Samsung said it will begin selling a WiFi-only version of its Galaxy Tab 7.0 April 10 for $349, or a couple hundred dollars less than what U.S. carriers began selling the Android tablet computer for on contract.
Samsung currently lists CompUSA as the only brick-and-mortar retailer slated to begin selling the Tab next week, with online stores for CompUSA, TigerDirect and Circuit City offering the tablet for pre-order. Other retailers will begin carrying the WiFi Tab later, Samsung claimed.
Samsung launched the 7-inch tablet with a 1024-by-600 resolution display in conjunction with carriers last fall. The gadget, which supports Adobe Flash Player 10.1 for multimedia consumption, has a rear-facing 3-megapixel camera and a front-facing 1.3-megapixel camera and camcorder to enable video chat.
Weak sell-through and more tablet choices prompted carriers to cut their prices for the device a couple of times. Verizon and Sprint both slashed their Tab price point to $199.99 with a two-year deal April 6.
There are a few reasons for the weak demand and resulting price cuts. For one, Apple’s iPad remained a hot seller throughout the holiday season.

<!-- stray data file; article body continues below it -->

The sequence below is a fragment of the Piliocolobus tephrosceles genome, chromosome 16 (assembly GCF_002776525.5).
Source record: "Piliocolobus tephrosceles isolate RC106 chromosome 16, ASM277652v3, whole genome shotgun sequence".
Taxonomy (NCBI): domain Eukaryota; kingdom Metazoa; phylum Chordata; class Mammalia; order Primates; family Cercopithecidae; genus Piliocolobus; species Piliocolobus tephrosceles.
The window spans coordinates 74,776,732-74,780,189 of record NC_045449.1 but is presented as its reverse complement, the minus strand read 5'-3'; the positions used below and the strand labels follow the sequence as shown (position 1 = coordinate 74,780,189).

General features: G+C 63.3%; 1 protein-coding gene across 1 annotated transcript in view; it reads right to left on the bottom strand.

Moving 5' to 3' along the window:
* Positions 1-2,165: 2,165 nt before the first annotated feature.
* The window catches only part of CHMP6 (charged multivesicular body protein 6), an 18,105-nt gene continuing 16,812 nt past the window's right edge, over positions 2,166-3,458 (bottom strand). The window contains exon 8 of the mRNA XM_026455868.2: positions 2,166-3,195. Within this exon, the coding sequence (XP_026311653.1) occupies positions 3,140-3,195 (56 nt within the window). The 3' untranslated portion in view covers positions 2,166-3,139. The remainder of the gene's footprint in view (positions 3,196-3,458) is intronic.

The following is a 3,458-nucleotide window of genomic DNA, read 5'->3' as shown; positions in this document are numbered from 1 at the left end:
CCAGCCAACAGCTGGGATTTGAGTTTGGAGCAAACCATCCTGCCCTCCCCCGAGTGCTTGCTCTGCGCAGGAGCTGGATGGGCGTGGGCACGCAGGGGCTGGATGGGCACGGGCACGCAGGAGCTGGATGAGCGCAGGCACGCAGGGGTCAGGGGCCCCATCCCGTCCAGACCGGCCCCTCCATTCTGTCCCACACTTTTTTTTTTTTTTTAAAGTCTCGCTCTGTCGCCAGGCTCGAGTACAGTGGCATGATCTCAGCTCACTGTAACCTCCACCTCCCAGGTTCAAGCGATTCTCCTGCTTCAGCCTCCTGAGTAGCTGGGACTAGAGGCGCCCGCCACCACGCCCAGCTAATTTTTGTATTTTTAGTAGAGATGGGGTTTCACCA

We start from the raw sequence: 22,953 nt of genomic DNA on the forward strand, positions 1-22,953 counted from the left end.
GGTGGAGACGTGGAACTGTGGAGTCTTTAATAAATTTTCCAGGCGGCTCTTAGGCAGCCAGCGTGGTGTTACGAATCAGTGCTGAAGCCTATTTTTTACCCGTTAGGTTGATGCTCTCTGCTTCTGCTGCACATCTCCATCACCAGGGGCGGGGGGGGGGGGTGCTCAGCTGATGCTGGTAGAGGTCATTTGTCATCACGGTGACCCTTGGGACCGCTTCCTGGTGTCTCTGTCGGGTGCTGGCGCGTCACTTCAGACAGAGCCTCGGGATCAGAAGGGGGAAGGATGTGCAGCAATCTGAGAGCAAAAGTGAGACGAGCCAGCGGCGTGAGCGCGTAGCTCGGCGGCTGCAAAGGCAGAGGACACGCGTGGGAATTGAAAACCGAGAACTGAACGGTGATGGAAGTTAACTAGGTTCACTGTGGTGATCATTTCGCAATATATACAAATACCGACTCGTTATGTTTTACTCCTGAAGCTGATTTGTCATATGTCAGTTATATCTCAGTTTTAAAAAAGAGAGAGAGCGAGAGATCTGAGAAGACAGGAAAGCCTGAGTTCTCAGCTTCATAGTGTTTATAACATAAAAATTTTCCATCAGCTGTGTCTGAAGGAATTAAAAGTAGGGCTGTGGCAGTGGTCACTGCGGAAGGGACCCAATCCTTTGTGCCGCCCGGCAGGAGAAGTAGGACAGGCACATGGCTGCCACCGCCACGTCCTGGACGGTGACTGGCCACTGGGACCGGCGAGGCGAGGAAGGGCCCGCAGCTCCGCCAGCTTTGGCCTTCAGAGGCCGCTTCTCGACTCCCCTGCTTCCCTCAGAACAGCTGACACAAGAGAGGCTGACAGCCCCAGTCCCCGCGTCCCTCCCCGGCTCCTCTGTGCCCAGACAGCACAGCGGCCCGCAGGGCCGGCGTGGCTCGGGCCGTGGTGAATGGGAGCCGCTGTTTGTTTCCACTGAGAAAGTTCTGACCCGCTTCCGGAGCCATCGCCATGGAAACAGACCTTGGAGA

Also, the Galaxy Tab is speedy and crisp-performing, but it runs Android 2.2, an OS that isn’t optimized for tablets. To wit, some applications don’t play well on the machine.
Then, tablet evolution struck. Not long after the Tab hit the market, rumors of Android 3.0 “Honeycomb,” a more powerful, tablet-tailored Android OS emerged.
Verizon and Best Buy are selling the Motorola Xoom Honeycomb 3G and WiFi tablets. Rumor has it that only 100,000 Xooms have shipped, but Honeycomb machines from Samsung, Toshiba, LG and others are on their way.
Then, there is the Apple iPad 2, Research in Motion PlayBook and HP TouchPad to contend with. Clearly, carriers want to make room for them by selling Tab 7.0 devices at a major markdown.
In view of all of these market developments, offering a WiFi-only Galaxy Tab 7.0, which many consumers asked for last year, seems quite tardy, even if it costs $150 less than the WiFi-only iPad 2.
It’s possible those looking for a cheap, high-quality tablet would be interested in the new Tab offering.